Bearish on the Pound and Euro
05/20/2010 12:00 am EST
Michael Shulman, editor of Short-Side Trader, says Europe’s economic and fiscal woes will continue, and that will help the dollar but hurt other currencies.
The clouds are darkening over the worlds' economies, and the fragility of the economic recovery will turn back into a recession as fiscal contraction hits Europe and the US in the coming months.
Credit markets have stabilized, but the euro has not. There's not a great deal of confidence that the [recently announced] rescue plan will actually be implemented. There is fear the European Central Bank will not be able to withdraw its liquidity measures and will we forced to print money to monetize debt—something that will put pressure on the euro and lift the dollar.
Across the pond in Britain, some stability has come with the naming of a new Prime Minister, David Cameron, and the establishment of the first coalition government since 1945.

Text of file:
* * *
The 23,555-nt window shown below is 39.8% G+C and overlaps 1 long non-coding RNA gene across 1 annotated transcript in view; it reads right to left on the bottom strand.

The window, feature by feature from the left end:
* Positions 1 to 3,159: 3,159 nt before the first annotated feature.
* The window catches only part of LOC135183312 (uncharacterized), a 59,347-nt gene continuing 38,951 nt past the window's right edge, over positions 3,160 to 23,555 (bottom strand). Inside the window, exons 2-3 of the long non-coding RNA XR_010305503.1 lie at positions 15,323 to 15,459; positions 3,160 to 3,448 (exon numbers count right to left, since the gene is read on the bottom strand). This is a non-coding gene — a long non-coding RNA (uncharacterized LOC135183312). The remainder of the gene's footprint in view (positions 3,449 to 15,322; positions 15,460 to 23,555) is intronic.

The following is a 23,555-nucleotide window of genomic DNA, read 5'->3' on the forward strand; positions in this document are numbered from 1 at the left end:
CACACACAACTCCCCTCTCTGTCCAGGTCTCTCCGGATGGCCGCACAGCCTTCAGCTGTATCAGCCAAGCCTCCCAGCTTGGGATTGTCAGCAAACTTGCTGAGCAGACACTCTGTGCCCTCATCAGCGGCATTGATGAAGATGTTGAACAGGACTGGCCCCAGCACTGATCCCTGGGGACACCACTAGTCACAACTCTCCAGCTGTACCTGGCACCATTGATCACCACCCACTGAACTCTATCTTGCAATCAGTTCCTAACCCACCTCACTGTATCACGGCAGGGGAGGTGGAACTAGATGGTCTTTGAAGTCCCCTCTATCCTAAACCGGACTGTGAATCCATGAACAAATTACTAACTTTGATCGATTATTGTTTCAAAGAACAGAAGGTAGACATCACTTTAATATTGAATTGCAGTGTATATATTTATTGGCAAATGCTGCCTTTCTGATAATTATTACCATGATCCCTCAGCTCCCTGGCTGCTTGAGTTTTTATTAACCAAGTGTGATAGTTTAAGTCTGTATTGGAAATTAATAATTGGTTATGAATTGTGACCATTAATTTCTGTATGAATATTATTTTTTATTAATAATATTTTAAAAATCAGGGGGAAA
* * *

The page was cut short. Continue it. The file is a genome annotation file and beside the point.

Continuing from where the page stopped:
But the British economy is very soft, and the new government promised to cut spending—which led to the Bank of England hinting that it might renew "quantitative easing" to help the economy.
"Quantitative easing" is code for printing money. It's an action that has put more pressure on the pound, now trading for several days below $1.50, as there is a growing belief that Britain will allow the pound to slide to boost competitiveness and help pull the country out of a recession.
However, it's a recession that will only grow worse as the government cuts back on borrowing and spending.
Greece will continue to be unstable as the population digs in against austerity measures, and the same will happen in Spain, Portugal and other countries that must cut back deficit spending.
As a result we'll not only stick with the CurrencyShares Euro Trust (NYSEArca: FXE) January 2011 120.00 Puts and the PowerShares DB US Dollar Index Bullish ETF (NYSEArca: UUP) September 26.00 Calls, but also with the CurrencyShares British Pound Sterling Trust (NYSEArca: FXB) September 150.00 Puts profiting from continued weakness in the pound.
(FXE closed at $123.50 Wednesday, UUP above $25, and FXB at about $143.50. Buying put options on currency ETFs is only for very risk-tolerant investors or traders who can afford to lose their investment—Editor.)
Whatever happens in the markets, the political sentiment is now toward some form of austerity, and that means a double-dip recession in Europe—perhaps even a savage recession in some European countries that will spill over to the United States. And that means the United States will slip into the second dip of the double-dip recession that I've seen coming for months.